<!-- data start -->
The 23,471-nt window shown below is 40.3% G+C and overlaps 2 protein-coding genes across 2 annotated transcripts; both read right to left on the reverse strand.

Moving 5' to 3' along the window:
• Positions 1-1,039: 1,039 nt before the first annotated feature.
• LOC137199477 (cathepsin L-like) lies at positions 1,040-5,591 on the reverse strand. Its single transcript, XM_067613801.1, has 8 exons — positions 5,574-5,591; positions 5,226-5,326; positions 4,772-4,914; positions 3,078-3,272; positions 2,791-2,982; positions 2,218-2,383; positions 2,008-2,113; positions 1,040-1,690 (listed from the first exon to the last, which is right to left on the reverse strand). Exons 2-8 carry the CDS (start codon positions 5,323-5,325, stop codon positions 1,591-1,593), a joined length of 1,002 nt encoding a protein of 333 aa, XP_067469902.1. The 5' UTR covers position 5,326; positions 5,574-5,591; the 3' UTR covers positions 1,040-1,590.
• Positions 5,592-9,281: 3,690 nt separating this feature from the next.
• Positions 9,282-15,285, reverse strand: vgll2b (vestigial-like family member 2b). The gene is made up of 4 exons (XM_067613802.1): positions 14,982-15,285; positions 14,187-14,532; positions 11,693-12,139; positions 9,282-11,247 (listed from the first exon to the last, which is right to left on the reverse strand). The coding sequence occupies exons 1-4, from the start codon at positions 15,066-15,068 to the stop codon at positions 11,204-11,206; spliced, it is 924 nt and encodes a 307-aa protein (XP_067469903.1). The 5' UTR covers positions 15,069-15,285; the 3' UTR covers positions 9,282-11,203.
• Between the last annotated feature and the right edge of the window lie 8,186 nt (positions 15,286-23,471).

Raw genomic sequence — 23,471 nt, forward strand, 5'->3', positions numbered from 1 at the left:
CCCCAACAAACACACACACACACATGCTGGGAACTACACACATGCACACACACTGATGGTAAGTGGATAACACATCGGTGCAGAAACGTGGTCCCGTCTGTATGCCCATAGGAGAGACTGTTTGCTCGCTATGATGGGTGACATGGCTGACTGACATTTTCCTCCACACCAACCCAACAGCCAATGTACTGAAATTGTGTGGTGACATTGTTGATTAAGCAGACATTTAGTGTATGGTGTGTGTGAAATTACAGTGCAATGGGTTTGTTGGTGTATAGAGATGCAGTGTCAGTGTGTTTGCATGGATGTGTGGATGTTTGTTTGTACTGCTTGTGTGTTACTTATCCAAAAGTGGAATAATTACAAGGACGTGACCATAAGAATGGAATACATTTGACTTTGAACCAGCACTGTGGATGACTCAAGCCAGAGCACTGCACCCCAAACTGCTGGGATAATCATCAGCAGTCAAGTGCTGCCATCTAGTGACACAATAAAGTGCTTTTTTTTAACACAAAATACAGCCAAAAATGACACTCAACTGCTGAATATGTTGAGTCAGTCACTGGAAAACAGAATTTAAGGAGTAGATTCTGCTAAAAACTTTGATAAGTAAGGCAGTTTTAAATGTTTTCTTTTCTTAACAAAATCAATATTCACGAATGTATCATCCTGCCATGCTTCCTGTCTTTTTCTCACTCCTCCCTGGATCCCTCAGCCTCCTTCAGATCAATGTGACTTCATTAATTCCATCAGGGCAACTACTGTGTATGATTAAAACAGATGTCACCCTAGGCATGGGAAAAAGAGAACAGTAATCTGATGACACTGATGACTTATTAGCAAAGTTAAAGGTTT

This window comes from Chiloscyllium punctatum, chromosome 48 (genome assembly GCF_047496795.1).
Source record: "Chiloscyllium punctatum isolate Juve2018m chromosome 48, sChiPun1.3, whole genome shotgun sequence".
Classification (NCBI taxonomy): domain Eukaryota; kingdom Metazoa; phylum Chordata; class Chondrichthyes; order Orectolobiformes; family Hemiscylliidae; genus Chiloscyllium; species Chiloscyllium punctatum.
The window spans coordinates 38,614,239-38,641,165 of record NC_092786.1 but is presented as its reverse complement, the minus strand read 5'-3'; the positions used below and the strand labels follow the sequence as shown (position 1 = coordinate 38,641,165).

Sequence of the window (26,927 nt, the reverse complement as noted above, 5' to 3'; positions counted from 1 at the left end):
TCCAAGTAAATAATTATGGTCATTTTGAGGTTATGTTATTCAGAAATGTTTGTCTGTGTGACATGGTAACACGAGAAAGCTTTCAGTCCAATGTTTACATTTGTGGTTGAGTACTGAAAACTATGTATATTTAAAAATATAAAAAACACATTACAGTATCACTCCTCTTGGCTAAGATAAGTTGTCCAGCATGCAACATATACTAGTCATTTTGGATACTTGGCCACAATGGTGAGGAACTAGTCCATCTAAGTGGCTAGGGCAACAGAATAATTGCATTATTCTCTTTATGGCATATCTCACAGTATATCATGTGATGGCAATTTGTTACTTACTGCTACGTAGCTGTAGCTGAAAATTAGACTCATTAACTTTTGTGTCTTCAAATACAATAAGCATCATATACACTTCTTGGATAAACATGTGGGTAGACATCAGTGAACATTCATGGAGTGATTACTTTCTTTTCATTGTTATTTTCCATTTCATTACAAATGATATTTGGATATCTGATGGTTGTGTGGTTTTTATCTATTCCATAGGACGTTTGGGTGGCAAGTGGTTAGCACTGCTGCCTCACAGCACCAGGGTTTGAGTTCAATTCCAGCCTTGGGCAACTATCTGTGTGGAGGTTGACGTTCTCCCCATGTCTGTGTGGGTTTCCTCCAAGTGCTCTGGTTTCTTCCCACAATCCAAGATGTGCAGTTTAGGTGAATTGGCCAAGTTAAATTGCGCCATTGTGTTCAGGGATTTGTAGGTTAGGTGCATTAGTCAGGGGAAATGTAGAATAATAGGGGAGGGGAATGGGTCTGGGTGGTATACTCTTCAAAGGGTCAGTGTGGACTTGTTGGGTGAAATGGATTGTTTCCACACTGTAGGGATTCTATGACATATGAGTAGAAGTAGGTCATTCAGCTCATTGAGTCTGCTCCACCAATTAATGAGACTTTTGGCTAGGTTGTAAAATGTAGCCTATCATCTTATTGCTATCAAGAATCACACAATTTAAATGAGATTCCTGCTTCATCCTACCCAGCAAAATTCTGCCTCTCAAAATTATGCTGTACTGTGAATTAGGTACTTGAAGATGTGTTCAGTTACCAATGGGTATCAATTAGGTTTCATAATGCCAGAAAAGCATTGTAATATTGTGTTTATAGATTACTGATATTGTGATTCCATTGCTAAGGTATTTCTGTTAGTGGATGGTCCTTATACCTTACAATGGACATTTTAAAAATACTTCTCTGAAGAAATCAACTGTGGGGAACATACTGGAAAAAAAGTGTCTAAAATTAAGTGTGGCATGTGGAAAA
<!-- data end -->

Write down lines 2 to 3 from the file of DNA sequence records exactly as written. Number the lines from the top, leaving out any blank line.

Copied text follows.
Moving 5' to 3' along the window:
• Positions 1-1,039: 1,039 nt before the first annotated feature.